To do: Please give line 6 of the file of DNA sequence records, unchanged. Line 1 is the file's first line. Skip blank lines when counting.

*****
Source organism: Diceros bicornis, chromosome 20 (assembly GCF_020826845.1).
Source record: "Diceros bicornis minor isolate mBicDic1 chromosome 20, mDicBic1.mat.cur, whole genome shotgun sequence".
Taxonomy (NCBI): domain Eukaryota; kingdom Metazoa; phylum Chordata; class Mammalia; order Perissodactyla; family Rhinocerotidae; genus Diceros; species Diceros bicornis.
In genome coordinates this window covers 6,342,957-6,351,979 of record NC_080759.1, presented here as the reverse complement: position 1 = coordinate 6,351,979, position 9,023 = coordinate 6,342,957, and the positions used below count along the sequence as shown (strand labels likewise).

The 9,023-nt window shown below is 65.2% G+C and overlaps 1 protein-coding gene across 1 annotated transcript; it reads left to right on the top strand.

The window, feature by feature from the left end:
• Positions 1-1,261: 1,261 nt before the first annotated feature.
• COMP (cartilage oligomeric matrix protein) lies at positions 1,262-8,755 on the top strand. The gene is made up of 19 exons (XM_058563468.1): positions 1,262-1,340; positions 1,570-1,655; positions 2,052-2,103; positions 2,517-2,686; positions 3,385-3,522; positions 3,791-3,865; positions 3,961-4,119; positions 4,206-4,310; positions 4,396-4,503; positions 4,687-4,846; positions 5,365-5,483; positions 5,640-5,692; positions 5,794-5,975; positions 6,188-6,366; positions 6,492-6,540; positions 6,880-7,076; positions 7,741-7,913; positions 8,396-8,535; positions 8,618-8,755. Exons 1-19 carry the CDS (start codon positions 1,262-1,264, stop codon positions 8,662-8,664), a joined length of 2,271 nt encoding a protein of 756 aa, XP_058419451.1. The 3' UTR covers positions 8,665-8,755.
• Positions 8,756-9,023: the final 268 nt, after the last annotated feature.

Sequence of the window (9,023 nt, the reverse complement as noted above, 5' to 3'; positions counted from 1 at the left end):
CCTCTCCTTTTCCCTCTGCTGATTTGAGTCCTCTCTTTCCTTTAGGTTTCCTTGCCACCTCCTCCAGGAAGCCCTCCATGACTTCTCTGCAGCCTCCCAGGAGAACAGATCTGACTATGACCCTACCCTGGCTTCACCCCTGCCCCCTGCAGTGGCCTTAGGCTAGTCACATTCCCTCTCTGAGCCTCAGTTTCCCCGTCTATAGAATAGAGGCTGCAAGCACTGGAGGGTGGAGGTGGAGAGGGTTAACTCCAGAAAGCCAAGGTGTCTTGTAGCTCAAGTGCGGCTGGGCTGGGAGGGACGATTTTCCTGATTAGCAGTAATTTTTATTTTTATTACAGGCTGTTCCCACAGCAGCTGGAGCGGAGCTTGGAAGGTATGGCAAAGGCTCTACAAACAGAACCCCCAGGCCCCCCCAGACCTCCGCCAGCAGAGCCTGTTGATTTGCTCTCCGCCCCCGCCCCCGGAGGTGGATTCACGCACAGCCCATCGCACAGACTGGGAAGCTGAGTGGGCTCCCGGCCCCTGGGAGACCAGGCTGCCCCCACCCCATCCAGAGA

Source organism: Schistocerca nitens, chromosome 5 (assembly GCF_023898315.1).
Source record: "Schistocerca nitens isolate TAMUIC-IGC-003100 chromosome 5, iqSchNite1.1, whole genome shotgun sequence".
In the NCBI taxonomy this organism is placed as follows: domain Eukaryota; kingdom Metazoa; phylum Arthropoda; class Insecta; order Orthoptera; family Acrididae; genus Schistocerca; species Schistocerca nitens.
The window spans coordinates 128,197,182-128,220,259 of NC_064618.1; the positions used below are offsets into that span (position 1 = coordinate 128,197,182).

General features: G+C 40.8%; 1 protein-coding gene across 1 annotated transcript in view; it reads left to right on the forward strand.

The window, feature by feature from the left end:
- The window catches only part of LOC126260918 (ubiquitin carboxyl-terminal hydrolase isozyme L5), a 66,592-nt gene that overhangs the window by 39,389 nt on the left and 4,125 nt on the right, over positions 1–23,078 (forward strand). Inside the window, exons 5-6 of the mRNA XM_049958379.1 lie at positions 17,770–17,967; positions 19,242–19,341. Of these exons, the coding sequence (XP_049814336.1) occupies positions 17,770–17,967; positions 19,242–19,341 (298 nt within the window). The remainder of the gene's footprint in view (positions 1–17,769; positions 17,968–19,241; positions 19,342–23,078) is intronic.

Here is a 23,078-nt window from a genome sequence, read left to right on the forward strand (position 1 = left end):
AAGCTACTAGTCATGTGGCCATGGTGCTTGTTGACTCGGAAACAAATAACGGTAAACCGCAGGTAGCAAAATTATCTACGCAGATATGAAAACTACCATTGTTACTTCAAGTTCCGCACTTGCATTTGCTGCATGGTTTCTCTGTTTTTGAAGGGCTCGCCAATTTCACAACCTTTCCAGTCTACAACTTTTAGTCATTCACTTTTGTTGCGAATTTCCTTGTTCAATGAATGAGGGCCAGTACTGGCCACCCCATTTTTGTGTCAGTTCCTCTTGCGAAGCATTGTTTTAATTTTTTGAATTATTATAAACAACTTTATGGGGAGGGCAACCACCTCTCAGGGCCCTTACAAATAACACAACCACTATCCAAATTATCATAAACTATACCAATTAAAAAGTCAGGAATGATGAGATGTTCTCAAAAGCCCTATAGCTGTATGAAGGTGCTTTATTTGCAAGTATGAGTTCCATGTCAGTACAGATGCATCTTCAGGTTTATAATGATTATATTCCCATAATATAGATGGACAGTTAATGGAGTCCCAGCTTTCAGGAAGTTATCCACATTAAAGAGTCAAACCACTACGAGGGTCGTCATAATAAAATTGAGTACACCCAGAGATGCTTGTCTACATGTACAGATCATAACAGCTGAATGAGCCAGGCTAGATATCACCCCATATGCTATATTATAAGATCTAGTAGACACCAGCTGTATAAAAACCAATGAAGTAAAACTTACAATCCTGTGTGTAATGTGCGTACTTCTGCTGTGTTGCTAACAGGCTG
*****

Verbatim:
The window, feature by feature from the left end: